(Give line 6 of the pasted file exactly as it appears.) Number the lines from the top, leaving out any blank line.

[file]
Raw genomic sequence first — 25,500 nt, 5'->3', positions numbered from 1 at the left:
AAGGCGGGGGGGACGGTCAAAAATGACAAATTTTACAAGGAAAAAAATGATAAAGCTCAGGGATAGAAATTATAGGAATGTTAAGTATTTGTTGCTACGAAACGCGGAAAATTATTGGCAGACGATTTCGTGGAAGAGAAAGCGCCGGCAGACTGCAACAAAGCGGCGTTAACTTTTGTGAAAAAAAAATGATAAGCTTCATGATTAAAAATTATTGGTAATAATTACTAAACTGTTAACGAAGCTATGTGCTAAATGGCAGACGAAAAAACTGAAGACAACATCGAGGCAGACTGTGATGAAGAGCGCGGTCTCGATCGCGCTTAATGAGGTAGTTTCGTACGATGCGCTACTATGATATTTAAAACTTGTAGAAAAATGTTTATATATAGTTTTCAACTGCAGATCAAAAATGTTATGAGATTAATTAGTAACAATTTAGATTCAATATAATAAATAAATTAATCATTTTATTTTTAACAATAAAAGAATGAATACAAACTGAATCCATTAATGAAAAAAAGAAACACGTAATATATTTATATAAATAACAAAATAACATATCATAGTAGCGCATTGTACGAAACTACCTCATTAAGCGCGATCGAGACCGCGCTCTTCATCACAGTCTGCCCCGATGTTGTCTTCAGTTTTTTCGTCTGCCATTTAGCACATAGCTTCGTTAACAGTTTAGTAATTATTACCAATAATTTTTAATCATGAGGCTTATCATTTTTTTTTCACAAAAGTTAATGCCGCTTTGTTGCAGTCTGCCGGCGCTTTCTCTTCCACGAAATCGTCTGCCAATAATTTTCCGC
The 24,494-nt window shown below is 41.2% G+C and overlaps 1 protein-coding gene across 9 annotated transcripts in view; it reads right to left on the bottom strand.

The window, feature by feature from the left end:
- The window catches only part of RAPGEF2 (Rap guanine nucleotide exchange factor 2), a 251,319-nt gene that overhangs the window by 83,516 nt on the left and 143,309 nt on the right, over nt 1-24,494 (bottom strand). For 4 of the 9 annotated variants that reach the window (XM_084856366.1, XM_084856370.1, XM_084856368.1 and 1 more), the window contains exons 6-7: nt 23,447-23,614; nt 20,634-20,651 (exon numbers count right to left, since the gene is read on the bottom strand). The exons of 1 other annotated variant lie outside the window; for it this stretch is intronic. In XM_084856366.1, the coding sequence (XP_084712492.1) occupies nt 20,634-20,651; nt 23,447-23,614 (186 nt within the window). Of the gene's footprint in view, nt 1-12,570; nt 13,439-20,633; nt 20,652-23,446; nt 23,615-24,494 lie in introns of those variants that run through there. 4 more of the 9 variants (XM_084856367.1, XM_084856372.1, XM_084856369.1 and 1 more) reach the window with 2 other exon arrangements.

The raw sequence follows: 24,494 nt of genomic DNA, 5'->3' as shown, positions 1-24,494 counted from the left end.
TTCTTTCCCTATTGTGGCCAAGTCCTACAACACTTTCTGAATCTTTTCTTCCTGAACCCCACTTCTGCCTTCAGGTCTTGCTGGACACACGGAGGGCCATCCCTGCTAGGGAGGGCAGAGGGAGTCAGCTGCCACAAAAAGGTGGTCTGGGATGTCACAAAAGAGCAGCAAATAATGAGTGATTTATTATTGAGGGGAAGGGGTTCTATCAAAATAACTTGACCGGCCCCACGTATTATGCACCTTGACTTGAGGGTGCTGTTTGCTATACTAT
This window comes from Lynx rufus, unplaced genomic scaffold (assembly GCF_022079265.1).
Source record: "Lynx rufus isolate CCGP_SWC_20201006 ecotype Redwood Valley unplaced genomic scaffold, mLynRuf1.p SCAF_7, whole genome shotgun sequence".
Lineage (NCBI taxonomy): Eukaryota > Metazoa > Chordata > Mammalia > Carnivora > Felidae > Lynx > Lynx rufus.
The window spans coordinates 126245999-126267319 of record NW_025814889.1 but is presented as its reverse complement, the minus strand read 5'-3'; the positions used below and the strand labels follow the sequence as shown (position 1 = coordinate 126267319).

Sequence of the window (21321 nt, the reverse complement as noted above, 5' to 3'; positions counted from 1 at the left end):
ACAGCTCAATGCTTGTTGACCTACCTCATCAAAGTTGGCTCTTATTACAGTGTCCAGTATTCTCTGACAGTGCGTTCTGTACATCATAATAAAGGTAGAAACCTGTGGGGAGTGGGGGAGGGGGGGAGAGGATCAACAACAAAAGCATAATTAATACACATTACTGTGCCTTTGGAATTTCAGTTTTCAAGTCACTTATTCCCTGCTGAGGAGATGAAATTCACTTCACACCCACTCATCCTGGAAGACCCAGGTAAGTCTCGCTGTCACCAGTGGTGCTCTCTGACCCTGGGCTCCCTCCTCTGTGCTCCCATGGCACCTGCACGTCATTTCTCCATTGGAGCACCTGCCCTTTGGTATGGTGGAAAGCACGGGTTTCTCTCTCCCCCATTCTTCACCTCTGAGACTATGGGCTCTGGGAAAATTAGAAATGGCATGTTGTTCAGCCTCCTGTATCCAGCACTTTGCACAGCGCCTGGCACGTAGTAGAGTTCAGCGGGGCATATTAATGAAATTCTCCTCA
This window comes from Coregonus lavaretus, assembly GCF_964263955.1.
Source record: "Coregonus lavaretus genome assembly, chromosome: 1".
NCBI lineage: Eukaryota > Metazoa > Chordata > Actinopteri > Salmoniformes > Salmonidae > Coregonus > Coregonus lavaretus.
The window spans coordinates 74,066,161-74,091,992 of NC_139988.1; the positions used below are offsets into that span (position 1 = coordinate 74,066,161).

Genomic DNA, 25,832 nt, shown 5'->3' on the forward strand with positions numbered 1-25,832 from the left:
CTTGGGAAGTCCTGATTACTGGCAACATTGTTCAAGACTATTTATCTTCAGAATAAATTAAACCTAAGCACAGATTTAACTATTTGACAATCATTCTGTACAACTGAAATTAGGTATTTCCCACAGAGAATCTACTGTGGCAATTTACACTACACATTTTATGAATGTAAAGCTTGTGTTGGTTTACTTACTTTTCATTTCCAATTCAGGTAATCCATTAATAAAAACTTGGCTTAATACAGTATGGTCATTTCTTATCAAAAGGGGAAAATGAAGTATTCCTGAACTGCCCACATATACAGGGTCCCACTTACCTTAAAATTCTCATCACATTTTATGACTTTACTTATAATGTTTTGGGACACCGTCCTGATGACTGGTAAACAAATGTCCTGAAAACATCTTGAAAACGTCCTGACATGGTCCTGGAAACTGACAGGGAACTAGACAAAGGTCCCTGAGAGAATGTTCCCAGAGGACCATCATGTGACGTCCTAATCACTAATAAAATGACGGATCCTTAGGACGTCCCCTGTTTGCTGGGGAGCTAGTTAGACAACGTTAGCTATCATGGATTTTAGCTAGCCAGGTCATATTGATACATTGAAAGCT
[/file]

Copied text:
The raw sequence follows: 24,494 nt of genomic DNA, 5'->3' as shown, positions 1-24,494 counted from the left end.